Wednesday 11th November 2015 at 5 pm
Carnegie Lecture Theatre CEPMLP
We live in an age where ‘terrorist’ groups control large parts of some countries. Many members of these groups are not native to the lands they operate in. For example, thousands of those fighting with ISIL (later ISIS) in Iraq and Syria are foreign nationals. It is given that terrorism is an extremely dangerous crime that affects, adversely, the livelihood of peoples and breaches peace and security across the globe. Thus, states should not be able to evade responsibility for the terror their nationals spread internationally. Conventionally, states could only be held responsible for acts of nationals abroad in a very limited number of cases. However, looking at recent developments ranging from introducing new conventions on terrorism to achieving binding Security Council resolutions, the speaker thinks that the growing responsibility of relevant states is as evident as never before. The talk will introduce a new perspective claiming that responsibility can be attributed to national states for terror activities carried by nationals abroad.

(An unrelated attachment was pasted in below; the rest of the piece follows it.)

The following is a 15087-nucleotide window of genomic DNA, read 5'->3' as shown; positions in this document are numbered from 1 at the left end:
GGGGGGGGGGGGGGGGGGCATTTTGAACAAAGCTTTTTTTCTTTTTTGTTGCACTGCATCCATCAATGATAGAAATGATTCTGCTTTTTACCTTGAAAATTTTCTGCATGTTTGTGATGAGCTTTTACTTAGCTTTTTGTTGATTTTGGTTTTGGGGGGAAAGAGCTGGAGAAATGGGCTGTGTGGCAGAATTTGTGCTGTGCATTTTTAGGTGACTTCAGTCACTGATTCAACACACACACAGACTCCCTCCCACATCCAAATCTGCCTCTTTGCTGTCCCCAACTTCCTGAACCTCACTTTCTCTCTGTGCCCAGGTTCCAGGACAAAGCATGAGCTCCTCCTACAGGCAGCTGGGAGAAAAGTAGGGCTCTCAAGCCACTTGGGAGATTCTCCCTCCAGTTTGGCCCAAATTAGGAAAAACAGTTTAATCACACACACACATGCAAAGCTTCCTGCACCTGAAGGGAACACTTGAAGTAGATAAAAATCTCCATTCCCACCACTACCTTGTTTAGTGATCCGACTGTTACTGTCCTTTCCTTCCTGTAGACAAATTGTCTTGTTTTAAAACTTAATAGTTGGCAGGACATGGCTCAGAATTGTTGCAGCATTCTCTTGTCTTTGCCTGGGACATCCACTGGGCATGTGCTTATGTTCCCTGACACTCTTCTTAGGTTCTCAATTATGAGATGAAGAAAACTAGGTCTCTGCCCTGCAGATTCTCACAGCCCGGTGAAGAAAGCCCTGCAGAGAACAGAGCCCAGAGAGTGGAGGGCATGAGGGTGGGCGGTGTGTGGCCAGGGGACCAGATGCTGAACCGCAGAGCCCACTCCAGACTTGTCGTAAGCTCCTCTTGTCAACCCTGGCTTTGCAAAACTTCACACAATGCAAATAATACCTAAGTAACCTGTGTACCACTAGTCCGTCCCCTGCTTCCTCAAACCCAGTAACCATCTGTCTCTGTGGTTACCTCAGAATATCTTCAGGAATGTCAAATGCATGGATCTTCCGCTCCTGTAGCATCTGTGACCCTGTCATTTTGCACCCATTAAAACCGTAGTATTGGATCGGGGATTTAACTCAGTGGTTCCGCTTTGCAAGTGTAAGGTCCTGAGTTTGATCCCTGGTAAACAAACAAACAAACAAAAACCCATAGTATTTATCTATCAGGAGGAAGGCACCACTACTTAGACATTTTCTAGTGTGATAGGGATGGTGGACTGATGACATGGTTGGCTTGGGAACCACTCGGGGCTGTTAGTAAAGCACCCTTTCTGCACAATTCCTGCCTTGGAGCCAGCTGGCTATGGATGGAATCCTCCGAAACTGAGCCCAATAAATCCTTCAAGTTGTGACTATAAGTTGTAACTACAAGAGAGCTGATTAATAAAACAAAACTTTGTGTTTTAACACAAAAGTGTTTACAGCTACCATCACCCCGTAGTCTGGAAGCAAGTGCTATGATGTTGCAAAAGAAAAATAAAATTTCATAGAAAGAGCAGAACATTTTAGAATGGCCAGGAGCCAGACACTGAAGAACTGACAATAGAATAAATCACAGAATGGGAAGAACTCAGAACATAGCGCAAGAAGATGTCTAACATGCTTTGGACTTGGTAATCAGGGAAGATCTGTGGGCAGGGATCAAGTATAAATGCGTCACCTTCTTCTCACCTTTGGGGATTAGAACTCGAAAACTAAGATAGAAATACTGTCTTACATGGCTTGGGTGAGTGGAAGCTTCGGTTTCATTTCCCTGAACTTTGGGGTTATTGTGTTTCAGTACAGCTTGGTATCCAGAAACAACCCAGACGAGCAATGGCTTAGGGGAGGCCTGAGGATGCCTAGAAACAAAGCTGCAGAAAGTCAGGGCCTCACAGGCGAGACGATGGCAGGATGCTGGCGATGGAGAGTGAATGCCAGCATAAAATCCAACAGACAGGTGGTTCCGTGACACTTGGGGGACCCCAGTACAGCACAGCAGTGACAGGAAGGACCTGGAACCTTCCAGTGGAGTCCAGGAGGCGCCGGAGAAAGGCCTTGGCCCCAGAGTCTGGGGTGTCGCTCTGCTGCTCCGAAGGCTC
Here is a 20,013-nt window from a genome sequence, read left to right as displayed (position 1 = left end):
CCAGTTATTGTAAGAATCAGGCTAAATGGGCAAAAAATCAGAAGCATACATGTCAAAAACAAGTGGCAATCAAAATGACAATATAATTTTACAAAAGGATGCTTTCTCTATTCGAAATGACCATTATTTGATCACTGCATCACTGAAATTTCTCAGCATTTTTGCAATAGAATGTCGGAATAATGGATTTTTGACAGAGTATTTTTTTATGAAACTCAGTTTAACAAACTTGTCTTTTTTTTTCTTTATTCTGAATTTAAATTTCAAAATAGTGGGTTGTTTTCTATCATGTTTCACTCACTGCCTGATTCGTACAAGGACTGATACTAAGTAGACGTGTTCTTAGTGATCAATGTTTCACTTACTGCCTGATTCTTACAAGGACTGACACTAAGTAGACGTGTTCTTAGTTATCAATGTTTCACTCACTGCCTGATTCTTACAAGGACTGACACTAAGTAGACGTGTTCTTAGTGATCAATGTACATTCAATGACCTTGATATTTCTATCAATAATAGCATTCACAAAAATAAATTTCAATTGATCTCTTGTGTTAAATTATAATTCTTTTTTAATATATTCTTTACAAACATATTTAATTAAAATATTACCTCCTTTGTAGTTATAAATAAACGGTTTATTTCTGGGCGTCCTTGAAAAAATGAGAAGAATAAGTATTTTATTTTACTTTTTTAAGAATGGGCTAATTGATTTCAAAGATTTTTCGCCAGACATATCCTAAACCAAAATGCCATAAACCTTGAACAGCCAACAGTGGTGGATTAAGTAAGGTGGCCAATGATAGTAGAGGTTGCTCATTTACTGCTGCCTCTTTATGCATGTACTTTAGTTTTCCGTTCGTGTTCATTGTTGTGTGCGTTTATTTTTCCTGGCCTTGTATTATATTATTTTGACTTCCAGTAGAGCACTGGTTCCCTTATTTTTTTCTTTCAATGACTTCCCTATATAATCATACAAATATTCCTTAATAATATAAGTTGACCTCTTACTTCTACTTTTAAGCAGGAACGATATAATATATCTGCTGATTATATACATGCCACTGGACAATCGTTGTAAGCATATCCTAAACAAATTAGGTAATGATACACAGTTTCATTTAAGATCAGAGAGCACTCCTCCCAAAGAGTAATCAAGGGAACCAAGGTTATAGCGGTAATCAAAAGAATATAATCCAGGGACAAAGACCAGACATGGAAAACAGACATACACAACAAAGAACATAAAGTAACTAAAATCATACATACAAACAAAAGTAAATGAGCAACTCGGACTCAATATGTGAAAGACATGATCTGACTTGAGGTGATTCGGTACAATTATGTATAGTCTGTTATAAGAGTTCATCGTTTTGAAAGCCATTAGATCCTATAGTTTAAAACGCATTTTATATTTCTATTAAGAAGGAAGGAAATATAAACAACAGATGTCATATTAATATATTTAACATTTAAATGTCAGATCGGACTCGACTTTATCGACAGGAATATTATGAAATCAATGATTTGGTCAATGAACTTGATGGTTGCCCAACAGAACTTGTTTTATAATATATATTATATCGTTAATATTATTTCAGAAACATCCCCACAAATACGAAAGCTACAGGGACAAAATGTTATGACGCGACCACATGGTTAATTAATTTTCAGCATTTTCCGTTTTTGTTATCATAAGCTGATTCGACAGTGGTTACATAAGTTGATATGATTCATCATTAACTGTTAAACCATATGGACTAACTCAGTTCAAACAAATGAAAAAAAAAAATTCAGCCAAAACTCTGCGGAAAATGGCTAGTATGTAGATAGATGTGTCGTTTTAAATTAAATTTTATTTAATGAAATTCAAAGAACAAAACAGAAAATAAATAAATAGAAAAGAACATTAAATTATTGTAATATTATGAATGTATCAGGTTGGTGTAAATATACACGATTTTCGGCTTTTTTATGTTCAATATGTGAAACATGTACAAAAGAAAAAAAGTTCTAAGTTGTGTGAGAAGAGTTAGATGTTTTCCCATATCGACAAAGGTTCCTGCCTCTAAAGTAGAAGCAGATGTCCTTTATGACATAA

Dr. Khaled Bashir is a researcher in the field of international law, and currently working as a teaching fellow in Arabic at the University of Aberdeen. His work is located at the intersection of international law and Islamic law studies. His Ph.D. is entitled “Al-Shaybānī’s Contribution to the Development of International Law: An Historical and Comparative Study in the Light of the Work of Augustine, Gratian, Aquinas, Vitoria and Grotius.” His publications include ‘Al-Shaybānī and Amān: Treatment of Foreigners in the Classical Islamic State with Special Focus on Diplomatic Envoys’ in Islam and International Law, in Freick and Muller, eds, (Martinus Nijhoff, July 2013). In 2012 he authored and co-authored reports on several working sessions of the International Law Association’s 75th Conference (including Islamic Law & International Law Committee’s) published in Chinkin, Ward and Nouwen, eds, (International Law Association, London, 2012). In addition, he is a co-author of ‘The Right of Individuals to Take Judicial Action Against International Persons: The Case of NATO’s Intervention in Libya, Cambridge Journal of International and Comparative Law, Vol 1, Issue 3 (2012).